The SL600 was the top of the range in terms of luxury and refinement. However, the true top model was the SL73 AMG, with an engine that spawned the heart of the legendary Pagani Zonda. While the SL73 is unbelievably rare and expensive, the SL600 is much less so. One can be bought for around the price of a new Chevy Silverado 1500 – a far cry from the $230,000 it would have cost in today’s money.

Related: Here’s What We Know About The 2022 Mercedes-AMG SL

5 1990-1999 BMW 850Ci ($40,000)


BMW-E31-850CSi-160-via-bmw-blog
Via BMW Blog

The original BMW 8-Series was BMW’s attempt to make a car specifically designed for grand touring. It cost an astronomical 1.5 billion Deutsche Mark (around $870 million) to research and develop. The car was only offered with either a V8 or V12, in the form of the 840i and 850i respectively. BMW also made a special edition 850CSi, which only came with a manual transmission.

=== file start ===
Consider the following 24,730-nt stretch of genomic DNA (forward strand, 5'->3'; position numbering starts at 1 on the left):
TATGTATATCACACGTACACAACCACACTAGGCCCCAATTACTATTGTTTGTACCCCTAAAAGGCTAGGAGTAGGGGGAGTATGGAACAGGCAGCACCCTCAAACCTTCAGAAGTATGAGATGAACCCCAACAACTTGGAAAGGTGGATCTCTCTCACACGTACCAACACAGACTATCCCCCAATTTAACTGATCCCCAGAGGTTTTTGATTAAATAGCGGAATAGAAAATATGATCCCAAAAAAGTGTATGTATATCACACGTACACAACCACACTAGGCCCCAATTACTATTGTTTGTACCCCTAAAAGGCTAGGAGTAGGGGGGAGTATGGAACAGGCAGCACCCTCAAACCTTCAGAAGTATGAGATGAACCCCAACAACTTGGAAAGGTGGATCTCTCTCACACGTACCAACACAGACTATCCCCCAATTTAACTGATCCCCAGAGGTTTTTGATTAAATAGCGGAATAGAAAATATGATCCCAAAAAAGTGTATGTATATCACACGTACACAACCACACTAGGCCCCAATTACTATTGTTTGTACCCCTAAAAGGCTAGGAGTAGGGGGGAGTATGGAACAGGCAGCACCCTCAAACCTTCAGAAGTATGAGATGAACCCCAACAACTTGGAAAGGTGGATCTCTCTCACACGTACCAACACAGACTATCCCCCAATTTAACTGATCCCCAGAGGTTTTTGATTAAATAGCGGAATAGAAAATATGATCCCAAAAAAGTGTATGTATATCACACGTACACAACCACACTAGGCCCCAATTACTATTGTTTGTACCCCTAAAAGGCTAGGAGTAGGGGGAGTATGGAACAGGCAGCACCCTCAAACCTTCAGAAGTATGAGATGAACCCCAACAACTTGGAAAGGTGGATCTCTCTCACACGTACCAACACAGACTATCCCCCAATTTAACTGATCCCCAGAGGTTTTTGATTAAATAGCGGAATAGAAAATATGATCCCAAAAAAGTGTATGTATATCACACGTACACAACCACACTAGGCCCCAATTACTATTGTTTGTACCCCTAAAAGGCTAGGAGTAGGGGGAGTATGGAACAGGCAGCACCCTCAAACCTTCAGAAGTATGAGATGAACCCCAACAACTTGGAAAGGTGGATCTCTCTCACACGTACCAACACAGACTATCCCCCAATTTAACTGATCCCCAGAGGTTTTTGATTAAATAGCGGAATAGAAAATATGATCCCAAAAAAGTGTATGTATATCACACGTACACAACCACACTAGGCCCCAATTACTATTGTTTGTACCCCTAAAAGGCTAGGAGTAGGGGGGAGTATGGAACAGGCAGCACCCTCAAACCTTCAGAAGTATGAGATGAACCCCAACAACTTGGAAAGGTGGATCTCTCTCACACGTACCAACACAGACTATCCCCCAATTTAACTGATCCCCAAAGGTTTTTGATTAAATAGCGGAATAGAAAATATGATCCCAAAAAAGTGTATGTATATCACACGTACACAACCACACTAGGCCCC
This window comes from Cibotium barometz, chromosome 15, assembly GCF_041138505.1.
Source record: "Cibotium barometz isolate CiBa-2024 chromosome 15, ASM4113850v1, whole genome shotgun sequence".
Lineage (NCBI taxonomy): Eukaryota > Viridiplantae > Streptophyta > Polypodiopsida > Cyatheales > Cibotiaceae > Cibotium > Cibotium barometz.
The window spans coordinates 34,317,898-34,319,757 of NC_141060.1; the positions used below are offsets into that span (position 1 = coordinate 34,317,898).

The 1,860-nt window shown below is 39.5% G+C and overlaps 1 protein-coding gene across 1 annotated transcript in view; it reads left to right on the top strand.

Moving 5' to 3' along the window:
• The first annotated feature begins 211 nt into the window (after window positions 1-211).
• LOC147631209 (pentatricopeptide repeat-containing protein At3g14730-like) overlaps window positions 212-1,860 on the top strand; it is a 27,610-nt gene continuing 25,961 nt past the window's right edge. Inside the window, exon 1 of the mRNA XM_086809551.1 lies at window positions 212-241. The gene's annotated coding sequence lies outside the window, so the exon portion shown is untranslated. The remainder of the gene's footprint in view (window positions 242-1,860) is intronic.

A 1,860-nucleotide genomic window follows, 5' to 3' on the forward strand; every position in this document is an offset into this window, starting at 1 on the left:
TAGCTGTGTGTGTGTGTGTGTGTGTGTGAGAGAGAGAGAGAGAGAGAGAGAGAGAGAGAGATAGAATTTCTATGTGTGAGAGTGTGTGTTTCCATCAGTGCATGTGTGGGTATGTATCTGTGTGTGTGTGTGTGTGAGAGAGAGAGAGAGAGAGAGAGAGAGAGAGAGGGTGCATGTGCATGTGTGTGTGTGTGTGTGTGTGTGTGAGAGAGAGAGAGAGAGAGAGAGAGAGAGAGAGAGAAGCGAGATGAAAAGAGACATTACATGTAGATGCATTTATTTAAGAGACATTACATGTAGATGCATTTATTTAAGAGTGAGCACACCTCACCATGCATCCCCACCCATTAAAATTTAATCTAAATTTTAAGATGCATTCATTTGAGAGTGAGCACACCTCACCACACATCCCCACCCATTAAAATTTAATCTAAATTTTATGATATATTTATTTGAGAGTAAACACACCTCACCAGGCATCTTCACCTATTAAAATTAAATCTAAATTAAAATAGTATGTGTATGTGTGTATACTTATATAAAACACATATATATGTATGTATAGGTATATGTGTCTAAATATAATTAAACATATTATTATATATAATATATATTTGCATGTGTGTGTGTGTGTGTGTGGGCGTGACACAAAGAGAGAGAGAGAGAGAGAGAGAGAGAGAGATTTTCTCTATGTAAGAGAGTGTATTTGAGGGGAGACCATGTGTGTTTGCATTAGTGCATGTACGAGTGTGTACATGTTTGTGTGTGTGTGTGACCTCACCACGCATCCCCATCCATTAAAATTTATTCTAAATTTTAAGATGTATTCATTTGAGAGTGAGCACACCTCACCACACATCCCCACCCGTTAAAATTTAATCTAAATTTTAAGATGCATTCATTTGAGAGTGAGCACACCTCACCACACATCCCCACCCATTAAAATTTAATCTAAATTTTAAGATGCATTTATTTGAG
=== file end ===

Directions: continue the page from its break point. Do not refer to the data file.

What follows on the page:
bmw-850ci-rear-via-reddit
Via Reddit

Today, an 850i is worth around $40,000 as their popularity has steadily been increasing, with many investment firms believing it to become a future classic.

Related: Auction Dilemma: BMW 850i VS Porsche 928

4 2003-2008 Bentley Continental GT W12 ($40,000)


carpixel.net-2003-bentley-continental-gt-41286-hd-via-carpixel
Via Carpixel

The Bentley Continental GT we know today was originally reintroduced in 2003 when Bentley was acquired by the VW Group. It was based on the VW Phaeton platform and was fitted with the new 6.0L twin-turbo W12, which produced 550 hp and 480 lb-ft of torque.